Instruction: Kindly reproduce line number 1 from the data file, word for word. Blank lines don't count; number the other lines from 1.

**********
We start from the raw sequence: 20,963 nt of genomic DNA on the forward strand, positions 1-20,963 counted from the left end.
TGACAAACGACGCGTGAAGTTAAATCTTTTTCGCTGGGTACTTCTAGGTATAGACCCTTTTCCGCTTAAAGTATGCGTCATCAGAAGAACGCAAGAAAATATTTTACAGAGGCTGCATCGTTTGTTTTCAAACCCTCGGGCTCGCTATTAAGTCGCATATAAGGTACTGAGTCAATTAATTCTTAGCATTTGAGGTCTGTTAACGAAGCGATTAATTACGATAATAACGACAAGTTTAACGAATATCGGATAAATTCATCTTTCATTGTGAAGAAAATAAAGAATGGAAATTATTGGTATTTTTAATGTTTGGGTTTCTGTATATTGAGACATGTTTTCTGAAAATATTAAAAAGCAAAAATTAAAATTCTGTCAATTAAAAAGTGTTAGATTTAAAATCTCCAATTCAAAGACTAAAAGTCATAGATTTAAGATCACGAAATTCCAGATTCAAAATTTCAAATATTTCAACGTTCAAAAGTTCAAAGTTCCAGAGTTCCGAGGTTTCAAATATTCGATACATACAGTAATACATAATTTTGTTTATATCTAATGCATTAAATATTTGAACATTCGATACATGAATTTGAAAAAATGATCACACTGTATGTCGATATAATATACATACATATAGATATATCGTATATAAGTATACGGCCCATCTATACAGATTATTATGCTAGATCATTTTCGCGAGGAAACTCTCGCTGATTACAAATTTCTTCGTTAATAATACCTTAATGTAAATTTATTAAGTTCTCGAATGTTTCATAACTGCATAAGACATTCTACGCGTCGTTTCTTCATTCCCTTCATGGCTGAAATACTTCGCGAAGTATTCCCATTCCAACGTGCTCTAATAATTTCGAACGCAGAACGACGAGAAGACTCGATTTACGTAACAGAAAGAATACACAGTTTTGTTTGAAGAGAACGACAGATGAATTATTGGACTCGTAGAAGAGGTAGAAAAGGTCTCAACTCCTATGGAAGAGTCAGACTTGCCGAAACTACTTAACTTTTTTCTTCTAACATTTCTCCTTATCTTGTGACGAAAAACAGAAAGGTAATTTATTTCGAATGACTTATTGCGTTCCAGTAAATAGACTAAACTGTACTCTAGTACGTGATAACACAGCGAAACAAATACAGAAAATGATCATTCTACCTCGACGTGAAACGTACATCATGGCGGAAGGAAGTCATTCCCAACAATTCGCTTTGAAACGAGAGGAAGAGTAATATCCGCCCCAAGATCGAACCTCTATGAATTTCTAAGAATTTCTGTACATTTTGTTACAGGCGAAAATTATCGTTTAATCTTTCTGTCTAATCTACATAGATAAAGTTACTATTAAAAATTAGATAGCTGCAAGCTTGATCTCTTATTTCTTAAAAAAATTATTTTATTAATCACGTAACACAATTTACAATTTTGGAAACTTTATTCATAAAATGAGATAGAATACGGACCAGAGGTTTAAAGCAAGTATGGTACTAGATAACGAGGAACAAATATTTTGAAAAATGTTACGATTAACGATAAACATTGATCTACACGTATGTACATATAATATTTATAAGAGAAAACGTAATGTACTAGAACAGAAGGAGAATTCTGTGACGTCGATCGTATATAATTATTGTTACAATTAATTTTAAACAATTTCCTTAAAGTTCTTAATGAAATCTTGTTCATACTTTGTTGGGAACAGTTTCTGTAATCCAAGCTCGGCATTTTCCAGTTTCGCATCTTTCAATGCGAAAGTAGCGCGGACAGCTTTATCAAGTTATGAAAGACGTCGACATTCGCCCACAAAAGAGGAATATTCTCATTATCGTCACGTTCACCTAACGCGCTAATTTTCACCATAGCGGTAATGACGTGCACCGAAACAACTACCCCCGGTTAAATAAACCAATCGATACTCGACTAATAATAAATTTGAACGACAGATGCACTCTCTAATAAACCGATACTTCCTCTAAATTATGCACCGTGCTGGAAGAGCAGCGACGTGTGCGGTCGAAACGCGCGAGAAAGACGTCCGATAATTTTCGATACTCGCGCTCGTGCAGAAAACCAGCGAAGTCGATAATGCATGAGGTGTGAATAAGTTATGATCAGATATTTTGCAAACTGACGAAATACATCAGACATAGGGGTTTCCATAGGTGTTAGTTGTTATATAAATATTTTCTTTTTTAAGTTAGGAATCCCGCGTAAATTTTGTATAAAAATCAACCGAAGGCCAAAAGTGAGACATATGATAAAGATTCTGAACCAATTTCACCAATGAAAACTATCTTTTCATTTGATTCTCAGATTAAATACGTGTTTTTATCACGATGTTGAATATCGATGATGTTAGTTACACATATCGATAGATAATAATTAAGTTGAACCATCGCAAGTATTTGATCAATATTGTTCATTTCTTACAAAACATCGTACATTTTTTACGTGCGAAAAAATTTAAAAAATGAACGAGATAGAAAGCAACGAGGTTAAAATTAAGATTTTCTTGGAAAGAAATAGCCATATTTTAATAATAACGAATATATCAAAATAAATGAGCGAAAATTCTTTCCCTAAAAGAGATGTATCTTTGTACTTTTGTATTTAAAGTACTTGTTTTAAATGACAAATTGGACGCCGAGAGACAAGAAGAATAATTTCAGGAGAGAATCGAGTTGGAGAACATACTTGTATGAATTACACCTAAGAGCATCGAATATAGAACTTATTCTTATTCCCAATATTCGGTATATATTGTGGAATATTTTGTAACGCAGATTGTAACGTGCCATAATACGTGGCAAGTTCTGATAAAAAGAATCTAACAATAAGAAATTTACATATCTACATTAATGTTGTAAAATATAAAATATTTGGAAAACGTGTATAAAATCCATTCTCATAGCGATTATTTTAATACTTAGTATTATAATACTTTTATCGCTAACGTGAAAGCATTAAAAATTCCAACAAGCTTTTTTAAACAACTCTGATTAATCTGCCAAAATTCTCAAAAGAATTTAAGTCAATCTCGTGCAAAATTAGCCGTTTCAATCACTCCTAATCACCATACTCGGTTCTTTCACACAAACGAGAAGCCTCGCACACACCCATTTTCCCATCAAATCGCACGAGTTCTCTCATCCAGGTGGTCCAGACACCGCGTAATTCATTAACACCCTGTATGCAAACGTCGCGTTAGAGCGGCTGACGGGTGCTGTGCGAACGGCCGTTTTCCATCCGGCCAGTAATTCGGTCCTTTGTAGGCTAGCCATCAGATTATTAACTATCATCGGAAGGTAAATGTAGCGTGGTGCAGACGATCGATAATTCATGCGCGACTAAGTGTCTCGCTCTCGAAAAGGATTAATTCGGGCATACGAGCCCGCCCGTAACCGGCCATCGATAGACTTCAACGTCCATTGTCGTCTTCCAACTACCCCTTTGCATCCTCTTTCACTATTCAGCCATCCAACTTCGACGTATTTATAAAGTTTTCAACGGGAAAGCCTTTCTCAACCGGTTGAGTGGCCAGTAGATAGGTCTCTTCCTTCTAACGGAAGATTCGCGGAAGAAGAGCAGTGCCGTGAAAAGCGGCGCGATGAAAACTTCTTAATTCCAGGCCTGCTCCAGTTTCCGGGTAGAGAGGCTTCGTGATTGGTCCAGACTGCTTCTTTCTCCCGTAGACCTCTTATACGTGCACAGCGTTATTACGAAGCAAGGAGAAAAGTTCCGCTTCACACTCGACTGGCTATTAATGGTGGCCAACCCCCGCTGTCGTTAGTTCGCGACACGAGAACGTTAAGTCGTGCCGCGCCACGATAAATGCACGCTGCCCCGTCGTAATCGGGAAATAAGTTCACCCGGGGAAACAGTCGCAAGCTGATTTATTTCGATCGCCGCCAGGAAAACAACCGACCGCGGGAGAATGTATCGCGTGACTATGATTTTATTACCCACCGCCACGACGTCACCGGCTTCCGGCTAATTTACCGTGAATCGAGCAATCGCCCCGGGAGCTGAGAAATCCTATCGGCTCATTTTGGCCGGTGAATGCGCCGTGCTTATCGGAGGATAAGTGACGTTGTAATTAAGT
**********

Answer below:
We start from the raw sequence: 20,963 nt of genomic DNA on the forward strand, positions 1-20,963 counted from the left end.